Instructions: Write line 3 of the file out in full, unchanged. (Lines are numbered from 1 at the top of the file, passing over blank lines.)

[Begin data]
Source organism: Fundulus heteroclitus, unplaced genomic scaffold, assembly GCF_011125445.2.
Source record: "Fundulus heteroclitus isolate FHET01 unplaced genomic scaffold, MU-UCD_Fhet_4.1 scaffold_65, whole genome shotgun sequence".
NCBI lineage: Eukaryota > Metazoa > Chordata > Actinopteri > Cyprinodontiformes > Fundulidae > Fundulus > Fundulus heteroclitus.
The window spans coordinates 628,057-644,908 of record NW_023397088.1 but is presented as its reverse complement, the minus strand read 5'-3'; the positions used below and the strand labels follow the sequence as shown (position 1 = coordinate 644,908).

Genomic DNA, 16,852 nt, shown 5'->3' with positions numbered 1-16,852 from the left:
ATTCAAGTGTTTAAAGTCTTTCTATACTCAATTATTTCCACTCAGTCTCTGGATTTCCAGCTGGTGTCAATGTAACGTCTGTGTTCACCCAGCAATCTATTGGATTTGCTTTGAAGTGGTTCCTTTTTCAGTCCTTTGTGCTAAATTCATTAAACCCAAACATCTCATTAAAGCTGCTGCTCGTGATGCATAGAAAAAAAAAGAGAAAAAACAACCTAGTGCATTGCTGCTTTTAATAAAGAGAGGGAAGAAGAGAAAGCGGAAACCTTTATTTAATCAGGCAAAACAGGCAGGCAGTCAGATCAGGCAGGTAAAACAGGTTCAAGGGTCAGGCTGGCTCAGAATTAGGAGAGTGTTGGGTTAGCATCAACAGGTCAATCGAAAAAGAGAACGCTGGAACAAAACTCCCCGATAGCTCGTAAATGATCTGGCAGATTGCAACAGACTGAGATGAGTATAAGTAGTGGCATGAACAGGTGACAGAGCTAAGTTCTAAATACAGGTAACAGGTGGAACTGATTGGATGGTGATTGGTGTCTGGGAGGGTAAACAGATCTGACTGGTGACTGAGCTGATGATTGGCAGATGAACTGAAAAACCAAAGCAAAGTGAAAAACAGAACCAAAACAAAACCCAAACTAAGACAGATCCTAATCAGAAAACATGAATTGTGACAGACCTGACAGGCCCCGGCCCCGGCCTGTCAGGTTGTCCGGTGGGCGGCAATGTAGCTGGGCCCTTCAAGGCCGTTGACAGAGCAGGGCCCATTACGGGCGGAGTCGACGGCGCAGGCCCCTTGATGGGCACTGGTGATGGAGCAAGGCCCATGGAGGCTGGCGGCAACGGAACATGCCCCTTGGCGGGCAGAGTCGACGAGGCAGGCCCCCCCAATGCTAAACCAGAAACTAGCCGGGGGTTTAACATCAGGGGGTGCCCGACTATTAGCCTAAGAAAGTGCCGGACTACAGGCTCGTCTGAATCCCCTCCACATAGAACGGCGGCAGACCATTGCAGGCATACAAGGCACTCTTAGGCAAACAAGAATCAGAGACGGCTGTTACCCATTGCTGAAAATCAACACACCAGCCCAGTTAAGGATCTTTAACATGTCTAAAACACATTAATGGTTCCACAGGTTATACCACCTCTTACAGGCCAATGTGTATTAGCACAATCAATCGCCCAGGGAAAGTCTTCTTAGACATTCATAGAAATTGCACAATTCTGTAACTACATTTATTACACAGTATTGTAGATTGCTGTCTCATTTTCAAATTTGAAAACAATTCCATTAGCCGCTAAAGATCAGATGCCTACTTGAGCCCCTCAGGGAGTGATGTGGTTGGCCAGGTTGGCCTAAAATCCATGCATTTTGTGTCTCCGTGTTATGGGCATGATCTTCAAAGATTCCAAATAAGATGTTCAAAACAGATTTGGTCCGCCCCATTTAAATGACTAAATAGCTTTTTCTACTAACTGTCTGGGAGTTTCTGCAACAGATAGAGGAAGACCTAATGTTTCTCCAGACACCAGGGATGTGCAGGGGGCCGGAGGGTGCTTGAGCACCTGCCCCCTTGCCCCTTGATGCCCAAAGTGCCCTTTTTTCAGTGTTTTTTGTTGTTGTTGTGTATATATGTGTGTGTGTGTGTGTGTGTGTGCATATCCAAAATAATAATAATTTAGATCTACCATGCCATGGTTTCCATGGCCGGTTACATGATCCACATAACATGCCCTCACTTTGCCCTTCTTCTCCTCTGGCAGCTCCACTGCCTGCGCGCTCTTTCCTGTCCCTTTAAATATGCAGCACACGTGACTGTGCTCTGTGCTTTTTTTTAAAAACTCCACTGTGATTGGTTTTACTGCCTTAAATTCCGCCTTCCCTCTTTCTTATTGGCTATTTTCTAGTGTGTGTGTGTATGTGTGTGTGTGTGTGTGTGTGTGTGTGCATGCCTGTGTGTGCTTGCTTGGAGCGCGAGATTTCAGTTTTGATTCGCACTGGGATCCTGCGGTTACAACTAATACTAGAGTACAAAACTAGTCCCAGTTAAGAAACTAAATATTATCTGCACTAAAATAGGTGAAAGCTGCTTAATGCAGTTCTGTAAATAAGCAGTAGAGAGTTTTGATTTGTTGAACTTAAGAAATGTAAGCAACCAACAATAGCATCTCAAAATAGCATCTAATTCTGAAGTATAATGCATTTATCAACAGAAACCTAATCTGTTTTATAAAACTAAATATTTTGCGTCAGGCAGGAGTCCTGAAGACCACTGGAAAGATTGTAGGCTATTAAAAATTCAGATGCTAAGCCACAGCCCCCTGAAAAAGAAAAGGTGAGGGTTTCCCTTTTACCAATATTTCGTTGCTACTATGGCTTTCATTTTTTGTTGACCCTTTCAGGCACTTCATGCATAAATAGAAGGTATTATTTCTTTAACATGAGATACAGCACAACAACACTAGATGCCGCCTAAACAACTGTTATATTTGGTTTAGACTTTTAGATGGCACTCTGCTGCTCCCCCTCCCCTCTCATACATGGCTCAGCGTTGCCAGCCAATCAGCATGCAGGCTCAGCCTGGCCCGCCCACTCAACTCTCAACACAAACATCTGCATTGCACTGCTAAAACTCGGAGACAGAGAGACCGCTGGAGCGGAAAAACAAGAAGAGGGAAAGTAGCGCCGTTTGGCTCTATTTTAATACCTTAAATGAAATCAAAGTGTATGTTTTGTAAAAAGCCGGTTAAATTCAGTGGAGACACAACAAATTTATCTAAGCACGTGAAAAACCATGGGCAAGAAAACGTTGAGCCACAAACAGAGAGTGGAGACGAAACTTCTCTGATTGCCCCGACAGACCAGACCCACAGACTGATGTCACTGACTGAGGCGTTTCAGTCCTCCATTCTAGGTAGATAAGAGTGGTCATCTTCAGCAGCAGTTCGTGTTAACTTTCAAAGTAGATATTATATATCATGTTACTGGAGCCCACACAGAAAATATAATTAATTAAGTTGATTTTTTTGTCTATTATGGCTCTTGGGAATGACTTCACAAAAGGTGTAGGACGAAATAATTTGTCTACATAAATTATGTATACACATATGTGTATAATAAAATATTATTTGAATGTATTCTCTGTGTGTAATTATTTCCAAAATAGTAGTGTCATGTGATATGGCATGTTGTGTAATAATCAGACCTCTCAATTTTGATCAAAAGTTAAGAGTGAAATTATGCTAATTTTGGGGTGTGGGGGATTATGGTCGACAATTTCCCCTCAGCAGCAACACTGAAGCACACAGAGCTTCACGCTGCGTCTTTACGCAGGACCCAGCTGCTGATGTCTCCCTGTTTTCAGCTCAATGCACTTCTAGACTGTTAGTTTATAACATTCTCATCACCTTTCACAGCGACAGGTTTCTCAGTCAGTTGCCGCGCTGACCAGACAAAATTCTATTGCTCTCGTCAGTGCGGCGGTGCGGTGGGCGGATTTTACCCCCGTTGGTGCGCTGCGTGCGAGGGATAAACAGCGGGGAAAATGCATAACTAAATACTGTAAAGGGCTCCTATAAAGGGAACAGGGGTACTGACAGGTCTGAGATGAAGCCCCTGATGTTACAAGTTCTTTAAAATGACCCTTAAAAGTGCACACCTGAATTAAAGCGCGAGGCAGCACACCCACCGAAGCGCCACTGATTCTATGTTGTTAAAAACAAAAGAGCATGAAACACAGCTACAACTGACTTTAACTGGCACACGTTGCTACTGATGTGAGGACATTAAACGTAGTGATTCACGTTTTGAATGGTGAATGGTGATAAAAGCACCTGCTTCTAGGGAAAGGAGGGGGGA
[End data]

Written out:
NCBI lineage: Eukaryota > Metazoa > Chordata > Actinopteri > Cyprinodontiformes > Fundulidae > Fundulus > Fundulus heteroclitus.